An important virtue for children to learn is respect. It is also important to show respect for the child in return. In fact, one of the most important principles of the Montessori teaching method is respect for the child. Respect is an educational value that is the basis of our interaction with infants and toddlers in the Childventures program.
What does this mean?
To respect a child means to intentionally act in a way to promote optimal development and learning. Respect means avoiding harm, not interfering, and having regard for your child’s wishes, feelings, and rights. In short, this means you should act in a way that shows young children that they are worthy of your time and attention.
What actions do we take as adults to show a child respect?
There are many ways to show a child respect, but it always comes down to treating them as individuals and understanding their needs in this way.
Children as Individuals
Every child is different and must be treated so. Respect a child as an individual by valuing the way a child’s chooses to do things. Some children love to jump right into an activity – they are social butterflies and cannot wait to interact with others. Other children may be shy at first and they feel more comfortable observing activities before participating. Some children transition between activities with ease, while others feel uncomfortable with the change. Giving a child a comfort toy to bring to each new room they visit can help with their transition and shows them respect as you show that you understand their concerns and individual needs.
Letting a child feel comfortable in the activity is an important part of respecting them, as is understanding that children are unique in how they approach something new. Understanding that children are individuals allows you to respect them.
Actively listening to a child’s concerns and responding accordingly shows them that their ideas are important. Doing this while speaking courteously to a child shows them respect. Listening, even when we don’t agree with one another, shows respect for other people’s opinions.
When it comes to young children’s emotions, they may have a difficult time finding the vocabulary for what they are feeling, and therefore have trouble expressing their concerns. A child who throws a temper tantrum may feel frustration or a loss of control. Relating to the child’s feelings of frustration can help them calm down while showing respect for their feelings. It shows them that their ideas, feelings, and thoughts are important. Communicating to prepare them for new situations shows respect for their feelings as well.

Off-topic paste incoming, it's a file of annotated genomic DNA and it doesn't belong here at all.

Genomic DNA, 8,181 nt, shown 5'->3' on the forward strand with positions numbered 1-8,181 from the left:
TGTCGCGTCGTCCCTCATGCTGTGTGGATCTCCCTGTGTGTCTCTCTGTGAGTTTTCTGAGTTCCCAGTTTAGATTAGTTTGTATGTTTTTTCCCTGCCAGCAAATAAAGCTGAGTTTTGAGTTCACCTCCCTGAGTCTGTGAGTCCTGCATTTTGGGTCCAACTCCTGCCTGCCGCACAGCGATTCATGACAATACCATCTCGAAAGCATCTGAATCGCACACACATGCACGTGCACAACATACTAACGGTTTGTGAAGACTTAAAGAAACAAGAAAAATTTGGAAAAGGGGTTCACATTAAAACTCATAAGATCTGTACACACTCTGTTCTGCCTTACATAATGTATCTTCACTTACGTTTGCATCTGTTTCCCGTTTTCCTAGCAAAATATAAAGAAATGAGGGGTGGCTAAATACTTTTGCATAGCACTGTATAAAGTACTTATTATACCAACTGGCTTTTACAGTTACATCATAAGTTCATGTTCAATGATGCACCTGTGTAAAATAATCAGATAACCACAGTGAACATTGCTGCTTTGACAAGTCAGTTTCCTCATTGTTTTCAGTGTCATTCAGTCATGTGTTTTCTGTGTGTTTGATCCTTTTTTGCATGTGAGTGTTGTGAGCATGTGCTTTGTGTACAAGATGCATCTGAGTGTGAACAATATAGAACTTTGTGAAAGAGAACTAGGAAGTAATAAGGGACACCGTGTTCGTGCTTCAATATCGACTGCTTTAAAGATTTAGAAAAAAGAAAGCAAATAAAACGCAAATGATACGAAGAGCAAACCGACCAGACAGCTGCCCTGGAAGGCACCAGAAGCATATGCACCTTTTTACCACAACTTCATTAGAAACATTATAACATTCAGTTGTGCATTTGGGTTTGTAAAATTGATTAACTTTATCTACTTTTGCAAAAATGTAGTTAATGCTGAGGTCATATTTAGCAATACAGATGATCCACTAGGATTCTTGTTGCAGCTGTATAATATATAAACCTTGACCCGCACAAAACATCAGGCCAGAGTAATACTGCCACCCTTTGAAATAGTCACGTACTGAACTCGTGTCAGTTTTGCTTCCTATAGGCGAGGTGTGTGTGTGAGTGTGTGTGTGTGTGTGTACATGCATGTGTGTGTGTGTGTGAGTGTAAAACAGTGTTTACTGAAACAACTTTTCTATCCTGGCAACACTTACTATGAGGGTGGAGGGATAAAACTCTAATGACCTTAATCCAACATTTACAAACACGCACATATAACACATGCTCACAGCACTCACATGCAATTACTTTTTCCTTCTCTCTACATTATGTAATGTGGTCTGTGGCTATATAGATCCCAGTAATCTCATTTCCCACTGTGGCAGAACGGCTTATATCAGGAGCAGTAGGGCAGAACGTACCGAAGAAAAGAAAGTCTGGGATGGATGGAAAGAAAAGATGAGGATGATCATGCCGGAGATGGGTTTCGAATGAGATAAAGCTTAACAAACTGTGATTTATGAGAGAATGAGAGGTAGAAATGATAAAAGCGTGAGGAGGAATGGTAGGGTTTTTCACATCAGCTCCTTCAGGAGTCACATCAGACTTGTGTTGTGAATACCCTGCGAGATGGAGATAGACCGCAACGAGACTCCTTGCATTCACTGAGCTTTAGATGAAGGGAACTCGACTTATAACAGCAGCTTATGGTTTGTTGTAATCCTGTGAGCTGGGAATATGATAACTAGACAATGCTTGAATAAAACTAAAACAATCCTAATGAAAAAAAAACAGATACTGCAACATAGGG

Mastering a Task
When a young child is working on a task, it may take them longer than you to complete it. You may see them struggle or take their time. Giving them a chance to complete the task without interfering or assisting shows them respect. It gives them an opportunity to explore their abilities and see themselves as capable. Besides, mastery comes from repeated opportunities for practice.
In addition to giving children space to work on a task, it is important to let them make decisions. This means providing them with choices, but also validating the choices they make without being prompted. Allowing a child to choose what activities they want to participate in allows them to learn about the world around them, uninhibited. Validating the decision a child makes to change activities, for example, fosters self-directed learning. By doing so, you are respecting a child’s curiosity.
Young, developing children are struggling between their dependence on adults and the desire to explore the world around them. By showing children respect, you show them that they are capable of doing things independently and you open up a world of possibility for them.
We believe respect is of utmost importance. We teach it as a value to children, but before we can impart this virtue upon them, we must first model respect for them. Showing one another respect, and especially showing children respect teaches them how to do the same. One way we do this is by respecting ourselves first – when we respect ourselves by eating healthy, acting kindly, and getting exercise – we show that we can value ourselves as well as those around us.
Our teaching approach is built around self-directed learning, allowing children to explore their interests and make their own decisions on what and how to learn. We do this in a safe space that is built to create meaningful and engaging experiences for the child. We show this by respecting our space and the materials that belong in them by using them with care and putting them back where they belong. In this space, teachers pay attention what is best for each individual child and their family.
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